In regard to the Veteran’s claim for an initial compensable rating for his service connected hemorrhoids, as noted above, the Board previously remanded this issue for a VA examination to specifically determine if the anal fissure documented on the Veteran’s private medical records was a symptom of or related to his hemorrhoids.  In September 2017, a VA examination of the Veteran’s hemorrhoids indicated that the anal fissure was a tear in the lining of the lower rectum that caused pain during bowel movements.  The examiner stated that anal fissures do not lead to more serious problems and that most anal fissures heal with home treatment.  The examiner also stated that an anal fissure was not a hemorrhoid.  The examiner did not, however, address the specific question posed in the July 2017 Board remand as to whether the Veteran’s anal fissure was a symptom or otherwise related to his hemorrhoids. A remand by the Board confers on the Veteran, as a matter of law, the right to compliance with the remand.  Stegall v. West, 11 Vet. App. 268 (1998).  Therefore, an additional remand of this issue consistent with the prior remand instructions is warranted.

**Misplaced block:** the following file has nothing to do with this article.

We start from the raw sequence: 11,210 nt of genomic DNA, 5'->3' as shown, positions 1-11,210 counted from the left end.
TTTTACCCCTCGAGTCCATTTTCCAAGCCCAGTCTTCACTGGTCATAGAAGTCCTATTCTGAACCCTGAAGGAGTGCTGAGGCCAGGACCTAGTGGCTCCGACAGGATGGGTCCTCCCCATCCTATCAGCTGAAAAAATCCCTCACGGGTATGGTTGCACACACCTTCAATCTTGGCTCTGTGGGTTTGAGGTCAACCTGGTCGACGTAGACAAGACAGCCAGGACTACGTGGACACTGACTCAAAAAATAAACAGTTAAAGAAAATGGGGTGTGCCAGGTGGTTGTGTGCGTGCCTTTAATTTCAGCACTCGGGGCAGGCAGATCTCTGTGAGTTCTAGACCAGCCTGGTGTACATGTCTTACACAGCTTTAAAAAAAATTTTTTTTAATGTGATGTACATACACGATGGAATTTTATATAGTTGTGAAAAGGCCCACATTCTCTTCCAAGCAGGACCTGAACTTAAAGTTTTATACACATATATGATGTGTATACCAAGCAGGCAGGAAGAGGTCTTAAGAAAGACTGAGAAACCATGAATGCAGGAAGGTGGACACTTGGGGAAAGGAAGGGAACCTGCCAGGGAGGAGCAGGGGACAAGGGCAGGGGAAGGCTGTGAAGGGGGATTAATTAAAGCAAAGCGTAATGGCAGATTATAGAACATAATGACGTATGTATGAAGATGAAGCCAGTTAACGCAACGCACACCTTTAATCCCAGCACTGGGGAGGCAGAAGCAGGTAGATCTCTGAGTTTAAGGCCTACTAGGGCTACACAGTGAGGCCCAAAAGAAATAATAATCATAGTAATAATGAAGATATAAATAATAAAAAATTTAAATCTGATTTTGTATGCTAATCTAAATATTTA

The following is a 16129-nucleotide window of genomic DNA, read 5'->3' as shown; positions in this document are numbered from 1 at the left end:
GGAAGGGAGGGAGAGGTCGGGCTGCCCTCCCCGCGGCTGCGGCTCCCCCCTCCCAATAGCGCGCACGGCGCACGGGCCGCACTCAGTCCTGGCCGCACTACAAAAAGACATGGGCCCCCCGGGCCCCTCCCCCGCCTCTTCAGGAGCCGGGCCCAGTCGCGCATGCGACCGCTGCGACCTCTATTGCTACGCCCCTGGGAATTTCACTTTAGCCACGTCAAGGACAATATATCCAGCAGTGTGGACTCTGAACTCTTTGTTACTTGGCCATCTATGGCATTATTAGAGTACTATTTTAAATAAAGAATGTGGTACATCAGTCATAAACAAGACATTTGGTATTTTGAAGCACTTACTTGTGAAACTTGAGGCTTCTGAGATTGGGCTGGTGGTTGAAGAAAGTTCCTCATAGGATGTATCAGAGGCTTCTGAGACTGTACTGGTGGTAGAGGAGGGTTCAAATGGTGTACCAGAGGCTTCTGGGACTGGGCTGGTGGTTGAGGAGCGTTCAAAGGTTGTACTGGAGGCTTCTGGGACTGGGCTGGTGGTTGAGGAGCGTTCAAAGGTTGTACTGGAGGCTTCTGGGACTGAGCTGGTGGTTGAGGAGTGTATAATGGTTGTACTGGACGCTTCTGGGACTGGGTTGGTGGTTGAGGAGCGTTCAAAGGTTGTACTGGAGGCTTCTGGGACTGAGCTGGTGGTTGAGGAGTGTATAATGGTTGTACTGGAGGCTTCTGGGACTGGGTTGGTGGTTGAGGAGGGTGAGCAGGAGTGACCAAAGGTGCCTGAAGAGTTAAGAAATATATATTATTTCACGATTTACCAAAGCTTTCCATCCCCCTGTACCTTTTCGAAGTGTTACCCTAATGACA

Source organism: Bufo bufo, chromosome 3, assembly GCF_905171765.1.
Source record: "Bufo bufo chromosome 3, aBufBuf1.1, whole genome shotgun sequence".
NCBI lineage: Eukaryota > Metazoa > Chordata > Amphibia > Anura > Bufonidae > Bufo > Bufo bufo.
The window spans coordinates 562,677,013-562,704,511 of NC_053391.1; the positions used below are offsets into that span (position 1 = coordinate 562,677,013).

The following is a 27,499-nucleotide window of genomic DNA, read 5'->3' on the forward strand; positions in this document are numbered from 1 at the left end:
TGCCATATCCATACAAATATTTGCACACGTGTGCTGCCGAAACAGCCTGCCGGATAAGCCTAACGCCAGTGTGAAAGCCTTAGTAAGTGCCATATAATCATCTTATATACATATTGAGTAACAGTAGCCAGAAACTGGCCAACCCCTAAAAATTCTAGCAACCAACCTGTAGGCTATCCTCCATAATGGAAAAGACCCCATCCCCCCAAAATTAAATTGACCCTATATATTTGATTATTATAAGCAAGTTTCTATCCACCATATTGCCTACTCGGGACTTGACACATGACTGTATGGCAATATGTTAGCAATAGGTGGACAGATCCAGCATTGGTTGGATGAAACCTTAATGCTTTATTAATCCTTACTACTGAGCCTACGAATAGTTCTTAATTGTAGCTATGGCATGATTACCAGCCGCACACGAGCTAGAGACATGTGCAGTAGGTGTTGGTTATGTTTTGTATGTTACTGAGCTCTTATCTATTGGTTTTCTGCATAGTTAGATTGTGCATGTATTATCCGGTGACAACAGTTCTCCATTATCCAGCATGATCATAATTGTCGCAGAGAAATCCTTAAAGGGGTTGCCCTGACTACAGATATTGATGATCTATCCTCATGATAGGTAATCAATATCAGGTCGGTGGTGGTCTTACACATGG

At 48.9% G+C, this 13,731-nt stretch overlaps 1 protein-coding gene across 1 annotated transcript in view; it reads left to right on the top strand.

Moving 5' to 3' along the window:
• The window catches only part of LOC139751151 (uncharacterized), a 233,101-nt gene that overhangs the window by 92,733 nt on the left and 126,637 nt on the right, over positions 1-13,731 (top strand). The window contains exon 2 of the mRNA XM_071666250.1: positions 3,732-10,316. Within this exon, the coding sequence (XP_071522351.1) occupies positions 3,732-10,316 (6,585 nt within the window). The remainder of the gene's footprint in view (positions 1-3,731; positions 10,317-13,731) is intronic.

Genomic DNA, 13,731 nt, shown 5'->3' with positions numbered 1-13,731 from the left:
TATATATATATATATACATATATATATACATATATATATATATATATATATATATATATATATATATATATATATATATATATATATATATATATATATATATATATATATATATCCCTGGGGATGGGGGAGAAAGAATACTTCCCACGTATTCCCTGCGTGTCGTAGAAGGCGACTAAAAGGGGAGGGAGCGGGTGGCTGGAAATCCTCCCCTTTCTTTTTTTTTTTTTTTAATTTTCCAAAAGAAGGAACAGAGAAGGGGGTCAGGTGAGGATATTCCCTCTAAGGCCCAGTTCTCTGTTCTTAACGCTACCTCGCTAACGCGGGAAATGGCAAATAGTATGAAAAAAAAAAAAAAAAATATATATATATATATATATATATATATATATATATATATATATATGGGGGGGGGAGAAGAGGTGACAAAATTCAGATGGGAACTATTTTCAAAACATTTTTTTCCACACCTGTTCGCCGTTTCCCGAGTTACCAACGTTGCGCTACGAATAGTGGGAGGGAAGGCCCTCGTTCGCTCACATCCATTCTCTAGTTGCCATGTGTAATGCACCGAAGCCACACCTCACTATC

The matters are REMANDED for the following action:
1. Schedule the Veteran for a VA medical examination by a physician (M.D.) to determine the nature and etiology of his headaches.  The claims file, including a copy of this Remand, must be made available to the examiner and the examiner should indicate in his/her report whether or not such was reviewed.  All necessary tests and studies should be accomplished.  The examiner should provide an opinion as to whether it is at least as likely as not (50 percent or greater probability) that the Veteran’s headaches had onset in service or within one year following separation from service, or were causally related to service. 
The examiner must provide a complete rationale on which his/her opinion is based, and must include a discussion of the medical principles as applied to the medical evidence and facts used in establishing his or her opinion.